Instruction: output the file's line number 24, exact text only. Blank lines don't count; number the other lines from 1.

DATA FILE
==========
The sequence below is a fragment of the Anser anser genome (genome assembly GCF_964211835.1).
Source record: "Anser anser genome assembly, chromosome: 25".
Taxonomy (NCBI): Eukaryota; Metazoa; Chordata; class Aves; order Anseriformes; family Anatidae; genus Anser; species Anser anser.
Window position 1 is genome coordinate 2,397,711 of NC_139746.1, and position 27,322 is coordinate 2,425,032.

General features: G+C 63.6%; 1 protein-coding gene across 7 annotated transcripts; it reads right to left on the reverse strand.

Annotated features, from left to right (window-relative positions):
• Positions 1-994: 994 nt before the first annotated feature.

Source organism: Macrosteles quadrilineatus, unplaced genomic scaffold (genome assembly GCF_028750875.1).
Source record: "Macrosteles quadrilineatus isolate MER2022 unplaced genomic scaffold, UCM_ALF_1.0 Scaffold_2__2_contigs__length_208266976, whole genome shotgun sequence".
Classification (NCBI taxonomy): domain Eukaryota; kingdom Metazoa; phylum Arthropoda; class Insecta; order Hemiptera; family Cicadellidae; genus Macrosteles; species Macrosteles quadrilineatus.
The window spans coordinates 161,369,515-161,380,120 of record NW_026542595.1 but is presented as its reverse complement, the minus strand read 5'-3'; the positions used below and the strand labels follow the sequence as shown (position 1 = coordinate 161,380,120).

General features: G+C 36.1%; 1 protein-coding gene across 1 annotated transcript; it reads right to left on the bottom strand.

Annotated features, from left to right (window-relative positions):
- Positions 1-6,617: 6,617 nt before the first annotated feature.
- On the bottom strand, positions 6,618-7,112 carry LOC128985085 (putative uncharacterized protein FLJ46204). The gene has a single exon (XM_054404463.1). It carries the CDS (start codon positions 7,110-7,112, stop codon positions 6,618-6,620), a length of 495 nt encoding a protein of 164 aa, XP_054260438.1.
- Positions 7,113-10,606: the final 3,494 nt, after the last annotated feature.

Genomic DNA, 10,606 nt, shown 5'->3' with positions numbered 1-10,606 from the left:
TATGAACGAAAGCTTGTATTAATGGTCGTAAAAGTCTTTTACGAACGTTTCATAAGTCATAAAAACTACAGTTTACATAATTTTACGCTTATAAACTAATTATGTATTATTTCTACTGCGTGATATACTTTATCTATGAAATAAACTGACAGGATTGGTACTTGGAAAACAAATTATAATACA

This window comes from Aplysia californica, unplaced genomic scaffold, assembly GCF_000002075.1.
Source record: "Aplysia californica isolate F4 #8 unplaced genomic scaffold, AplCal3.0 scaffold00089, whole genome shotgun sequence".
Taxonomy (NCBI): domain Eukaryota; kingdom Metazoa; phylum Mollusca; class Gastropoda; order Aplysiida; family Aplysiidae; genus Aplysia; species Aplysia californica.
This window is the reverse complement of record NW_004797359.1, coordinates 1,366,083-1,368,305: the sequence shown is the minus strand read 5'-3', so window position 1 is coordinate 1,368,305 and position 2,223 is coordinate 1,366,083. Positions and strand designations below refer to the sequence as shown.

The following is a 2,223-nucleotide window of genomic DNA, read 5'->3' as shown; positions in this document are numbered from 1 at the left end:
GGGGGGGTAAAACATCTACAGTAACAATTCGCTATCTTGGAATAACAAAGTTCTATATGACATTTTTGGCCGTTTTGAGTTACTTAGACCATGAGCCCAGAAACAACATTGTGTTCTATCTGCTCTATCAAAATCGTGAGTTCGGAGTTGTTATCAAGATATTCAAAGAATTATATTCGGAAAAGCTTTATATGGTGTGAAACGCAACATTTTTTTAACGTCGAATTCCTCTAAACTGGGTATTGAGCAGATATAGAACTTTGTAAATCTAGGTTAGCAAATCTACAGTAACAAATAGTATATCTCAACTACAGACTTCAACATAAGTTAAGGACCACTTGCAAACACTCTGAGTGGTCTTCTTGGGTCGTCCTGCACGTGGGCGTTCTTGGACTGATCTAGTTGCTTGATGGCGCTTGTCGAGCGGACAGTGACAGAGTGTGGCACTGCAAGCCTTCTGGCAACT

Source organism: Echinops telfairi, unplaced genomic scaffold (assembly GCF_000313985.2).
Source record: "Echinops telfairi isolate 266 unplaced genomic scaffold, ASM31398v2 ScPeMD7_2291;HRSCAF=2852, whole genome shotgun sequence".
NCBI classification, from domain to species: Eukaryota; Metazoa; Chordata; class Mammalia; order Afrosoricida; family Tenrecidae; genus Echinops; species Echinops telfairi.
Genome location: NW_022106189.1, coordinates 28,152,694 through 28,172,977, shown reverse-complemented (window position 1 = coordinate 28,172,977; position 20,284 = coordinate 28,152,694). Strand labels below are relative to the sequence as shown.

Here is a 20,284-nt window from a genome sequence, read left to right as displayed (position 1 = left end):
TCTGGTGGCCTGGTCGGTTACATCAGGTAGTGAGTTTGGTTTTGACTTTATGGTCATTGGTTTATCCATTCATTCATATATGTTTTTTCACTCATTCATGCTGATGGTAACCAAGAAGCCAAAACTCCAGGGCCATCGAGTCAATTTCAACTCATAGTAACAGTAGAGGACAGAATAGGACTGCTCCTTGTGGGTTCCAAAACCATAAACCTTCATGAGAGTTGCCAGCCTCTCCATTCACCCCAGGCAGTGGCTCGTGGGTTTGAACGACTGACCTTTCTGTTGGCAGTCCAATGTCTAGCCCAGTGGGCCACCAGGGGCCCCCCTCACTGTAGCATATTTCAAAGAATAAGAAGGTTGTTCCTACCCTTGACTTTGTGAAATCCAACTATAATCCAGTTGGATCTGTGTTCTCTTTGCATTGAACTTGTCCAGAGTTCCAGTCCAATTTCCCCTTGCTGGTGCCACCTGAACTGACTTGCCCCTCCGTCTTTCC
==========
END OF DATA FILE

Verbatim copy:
GGGGGGGTAAAACATCTACAGTAACAATTCGCTATCTTGGAATAACAAAGTTCTATATGACATTTTTGGCCGTTTTGAGTTACTTAGACCATGAGCCCAGAAACAACATTGTGTTCTATCTGCTCTATCAAAATCGTGAGTTCGGAGTTGTTATCAAGATATTCAAAGAATTATATTCGGAAAAGCTTTATATGGTGTGAAACGCAACATTTTTTTAACGTCGAATTCCTCTAAACTGGGTATTGAGCAGATATAGAACTTTGTAAATCTAGGTTAGCAAATCTACAGTAACAAATAGTATATCTCAACTACAGACTTCAACATAAGTTAAGGACCACTTGCAAACACTCTGAGTGGTCTTCTTGGGTCGTCCTGCACGTGGGCGTTCTTGGACTGATCTAGTTGCTTGATGGCGCTTGTCGAGCGGACAGTGACAGAGTGTGGCACTGCAAGCCTTCTGGCAACT